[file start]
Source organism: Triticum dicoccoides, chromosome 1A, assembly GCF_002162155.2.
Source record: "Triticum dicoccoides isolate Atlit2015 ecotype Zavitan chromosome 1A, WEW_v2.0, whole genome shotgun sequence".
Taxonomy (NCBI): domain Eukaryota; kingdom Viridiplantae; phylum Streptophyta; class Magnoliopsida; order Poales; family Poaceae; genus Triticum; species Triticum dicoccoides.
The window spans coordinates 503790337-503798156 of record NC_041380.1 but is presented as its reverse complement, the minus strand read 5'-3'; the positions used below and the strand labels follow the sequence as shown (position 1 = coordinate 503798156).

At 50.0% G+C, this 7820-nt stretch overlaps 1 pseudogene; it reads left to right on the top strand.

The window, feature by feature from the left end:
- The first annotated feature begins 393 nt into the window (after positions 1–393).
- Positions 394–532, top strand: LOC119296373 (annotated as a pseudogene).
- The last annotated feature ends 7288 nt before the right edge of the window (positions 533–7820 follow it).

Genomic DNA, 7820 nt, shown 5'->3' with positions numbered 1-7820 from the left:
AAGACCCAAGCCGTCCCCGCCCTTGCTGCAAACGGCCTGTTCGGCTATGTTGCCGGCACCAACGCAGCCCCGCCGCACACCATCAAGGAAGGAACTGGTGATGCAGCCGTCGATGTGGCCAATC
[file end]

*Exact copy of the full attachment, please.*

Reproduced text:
Source organism: Triticum dicoccoides, chromosome 1A, assembly GCF_002162155.2.
Source record: "Triticum dicoccoides isolate Atlit2015 ecotype Zavitan chromosome 1A, WEW_v2.0, whole genome shotgun sequence".
Taxonomy (NCBI): domain Eukaryota; kingdom Viridiplantae; phylum Streptophyta; class Magnoliopsida; order Poales; family Poaceae; genus Triticum; species Triticum dicoccoides.
The window spans coordinates 503790337-503798156 of record NC_041380.1 but is presented as its reverse complement, the minus strand read 5'-3'; the positions used below and the strand labels follow the sequence as shown (position 1 = coordinate 503798156).

At 50.0% G+C, this 7820-nt stretch overlaps 1 pseudogene; it reads left to right on the top strand.

The window, feature by feature from the left end:
- The first annotated feature begins 393 nt into the window (after positions 1–393).
- Positions 394–532, top strand: LOC119296373 (annotated as a pseudogene).
- The last annotated feature ends 7288 nt before the right edge of the window (positions 533–7820 follow it).

Genomic DNA, 7820 nt, shown 5'->3' with positions numbered 1-7820 from the left:
AAGACCCAAGCCGTCCCCGCCCTTGCTGCAAACGGCCTGTTCGGCTATGTTGCCGGCACCAACGCAGCCCCGCCGCACACCATCAAGGAAGGAACTGGTGATGCAGCCGTCGATGTGGCCAATC